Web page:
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Officials in Monongahela have been draining water out of their fire and police departments in recent days, thanks to relentless downpours and a crushed, century-old drain. Those officials can at least take comfort in the knowledge that they are not alone when it comes to wrestling with aging infrastructure. Many of our bridges would now be eligible for senior discounts if they were human, and the same goes for many of our roads, dams, levees and airports. The American Society of Civil Engineers routinely gives our infrastructure poor grades, and our subpar infrastructure costs each family more than $3,000 every year. In the longer term, it could cost about $10 trillion in economic growth over the next two decades. The need to repair our aging infrastructure is growing more urgent by the day.

The statue of Confederate Gen. Robert E. Lee that was a fixture in downtown Charlottesville, Va., was dedicated in 1924, in an era when Ku Klux Klan membership was at its peak and Black Americans and immigrants were targets of brutal discrimination. Placing the statue in Charlottesville six decades after the Civil War ended was meant to send an unmistakable and chilling message. Last weekend, another kind of message was sent when the statue was finally removed after years of efforts by community activists. The statue’s fate was at the center of the 2017 “Unite the Right” rally where a counterprotester was killed. Kristin Szakos, a former member of Charlottesville’s city council, told the Associated Press, “I think that we’re finally ready to be a community that doesn’t telegraph through our public art that we are pretty fine with white supremacy.”

State Sen. Camera Bartolotta, R-Carroll, is leading an effort to end noncompete clauses for Pennsylvania broadcasters, and she appears to have something of an ally in this cause in President Biden. Last week, the president signed an executive order asking the Federal Trade Commission to eliminate or limit such agreements across the whole economy. Opponents say the agreements, which prevent employees from going to work for competing businesses for a specific length of time, reduce employee bargaining power and impede wage growth. Millions of workers are covered under noncompete agreements, and they are not all in specialized industries – they have been used in retail, fast-food and construction. Eliminating noncompete agreements will go some way toward making life more fair for American workers.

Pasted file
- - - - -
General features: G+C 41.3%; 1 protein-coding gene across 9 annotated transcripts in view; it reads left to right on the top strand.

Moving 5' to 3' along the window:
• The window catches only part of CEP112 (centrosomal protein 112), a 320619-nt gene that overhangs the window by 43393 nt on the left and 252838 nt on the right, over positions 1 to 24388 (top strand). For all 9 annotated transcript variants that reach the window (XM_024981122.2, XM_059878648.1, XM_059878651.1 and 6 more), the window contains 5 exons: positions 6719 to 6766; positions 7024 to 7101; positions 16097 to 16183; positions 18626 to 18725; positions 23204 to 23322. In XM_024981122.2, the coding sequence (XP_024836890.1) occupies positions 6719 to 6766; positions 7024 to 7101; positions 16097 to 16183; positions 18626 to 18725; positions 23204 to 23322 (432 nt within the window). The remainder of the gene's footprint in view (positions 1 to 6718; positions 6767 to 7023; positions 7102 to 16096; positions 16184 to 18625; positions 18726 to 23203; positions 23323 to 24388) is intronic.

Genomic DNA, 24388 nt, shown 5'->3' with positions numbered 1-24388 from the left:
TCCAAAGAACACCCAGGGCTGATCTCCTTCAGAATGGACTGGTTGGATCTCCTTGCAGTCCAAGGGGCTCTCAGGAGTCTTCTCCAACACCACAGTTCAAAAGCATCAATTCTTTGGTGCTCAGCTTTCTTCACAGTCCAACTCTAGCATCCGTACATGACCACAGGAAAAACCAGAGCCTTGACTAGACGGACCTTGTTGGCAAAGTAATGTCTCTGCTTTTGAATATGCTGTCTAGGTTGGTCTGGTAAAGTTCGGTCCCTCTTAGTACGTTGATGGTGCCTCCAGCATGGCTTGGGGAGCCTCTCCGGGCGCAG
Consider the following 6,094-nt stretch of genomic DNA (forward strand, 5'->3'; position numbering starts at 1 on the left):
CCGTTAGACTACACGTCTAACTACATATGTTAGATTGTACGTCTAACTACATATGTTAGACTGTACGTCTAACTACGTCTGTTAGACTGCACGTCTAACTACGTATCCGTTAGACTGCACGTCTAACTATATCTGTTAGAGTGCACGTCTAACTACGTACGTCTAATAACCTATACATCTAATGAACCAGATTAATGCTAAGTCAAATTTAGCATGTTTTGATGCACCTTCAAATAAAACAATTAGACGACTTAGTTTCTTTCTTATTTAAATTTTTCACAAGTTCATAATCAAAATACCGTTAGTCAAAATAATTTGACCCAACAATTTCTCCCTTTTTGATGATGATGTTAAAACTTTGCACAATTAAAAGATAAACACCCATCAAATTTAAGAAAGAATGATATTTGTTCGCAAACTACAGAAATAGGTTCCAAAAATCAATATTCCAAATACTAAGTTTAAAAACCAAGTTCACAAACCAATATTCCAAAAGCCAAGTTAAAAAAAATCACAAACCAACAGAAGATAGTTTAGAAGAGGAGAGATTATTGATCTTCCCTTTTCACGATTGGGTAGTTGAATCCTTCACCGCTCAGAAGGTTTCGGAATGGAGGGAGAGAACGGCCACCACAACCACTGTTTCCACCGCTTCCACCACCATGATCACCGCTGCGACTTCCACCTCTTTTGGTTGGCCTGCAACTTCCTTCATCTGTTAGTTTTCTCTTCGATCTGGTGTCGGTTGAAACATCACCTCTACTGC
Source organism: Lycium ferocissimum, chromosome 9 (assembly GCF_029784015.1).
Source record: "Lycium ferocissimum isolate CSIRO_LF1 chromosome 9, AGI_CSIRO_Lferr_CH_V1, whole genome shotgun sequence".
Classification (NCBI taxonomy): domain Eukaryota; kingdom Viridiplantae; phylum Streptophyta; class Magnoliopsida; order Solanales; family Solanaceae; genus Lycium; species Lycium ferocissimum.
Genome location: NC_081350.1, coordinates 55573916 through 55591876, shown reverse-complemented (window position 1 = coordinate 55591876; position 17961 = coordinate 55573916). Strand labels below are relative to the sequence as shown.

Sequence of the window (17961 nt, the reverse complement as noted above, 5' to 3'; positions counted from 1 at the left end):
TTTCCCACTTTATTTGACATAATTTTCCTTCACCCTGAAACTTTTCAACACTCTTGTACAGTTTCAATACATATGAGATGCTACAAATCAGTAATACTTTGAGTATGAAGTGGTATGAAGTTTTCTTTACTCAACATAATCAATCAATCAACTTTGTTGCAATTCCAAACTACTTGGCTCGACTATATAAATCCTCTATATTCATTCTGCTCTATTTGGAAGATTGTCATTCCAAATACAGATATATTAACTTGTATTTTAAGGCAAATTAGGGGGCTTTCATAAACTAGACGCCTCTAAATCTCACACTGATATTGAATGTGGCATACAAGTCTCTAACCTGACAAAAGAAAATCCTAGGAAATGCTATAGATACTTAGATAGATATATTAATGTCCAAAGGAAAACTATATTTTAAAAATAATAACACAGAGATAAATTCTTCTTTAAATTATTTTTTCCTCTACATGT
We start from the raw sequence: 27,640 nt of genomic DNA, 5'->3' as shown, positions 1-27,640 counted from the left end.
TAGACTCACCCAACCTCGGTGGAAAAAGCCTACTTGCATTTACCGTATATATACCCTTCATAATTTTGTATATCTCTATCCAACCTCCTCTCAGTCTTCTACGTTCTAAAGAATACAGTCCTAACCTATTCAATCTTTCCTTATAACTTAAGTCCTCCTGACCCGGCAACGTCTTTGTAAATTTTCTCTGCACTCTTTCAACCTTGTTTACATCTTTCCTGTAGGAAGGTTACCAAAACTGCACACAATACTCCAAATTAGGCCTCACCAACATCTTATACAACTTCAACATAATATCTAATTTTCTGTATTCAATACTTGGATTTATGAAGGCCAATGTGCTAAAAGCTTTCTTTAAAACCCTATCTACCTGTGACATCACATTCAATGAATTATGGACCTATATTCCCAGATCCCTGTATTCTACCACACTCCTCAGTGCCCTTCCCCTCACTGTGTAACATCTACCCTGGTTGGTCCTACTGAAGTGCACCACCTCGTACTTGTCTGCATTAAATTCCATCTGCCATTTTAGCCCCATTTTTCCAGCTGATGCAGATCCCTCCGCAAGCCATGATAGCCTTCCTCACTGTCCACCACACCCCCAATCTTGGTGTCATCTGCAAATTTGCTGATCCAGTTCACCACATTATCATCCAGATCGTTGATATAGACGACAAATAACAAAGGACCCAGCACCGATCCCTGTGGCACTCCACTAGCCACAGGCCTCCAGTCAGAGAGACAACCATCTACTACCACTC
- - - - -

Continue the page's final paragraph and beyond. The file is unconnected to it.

The good news is at least 66% of Washington County residents have received at least one shot of a COVID-19 vaccine. The bad news is that a substantial number – 19%, to be precise – has not received a second dose, which is necessary in order to receive the maximum amount of protection afforded by the vaccines. Washington County is doing better than some of its neighbors, with 41% of residents in Fayette County now fully vaccinated, and 35% in Greene County. Brook Ward, president and CEO of the Washington Health System, is urging residents to get their jabs. “There is no excuse not to get vaccinated,” he said. To find a vaccine provider, go online to www.vaccines.gov.

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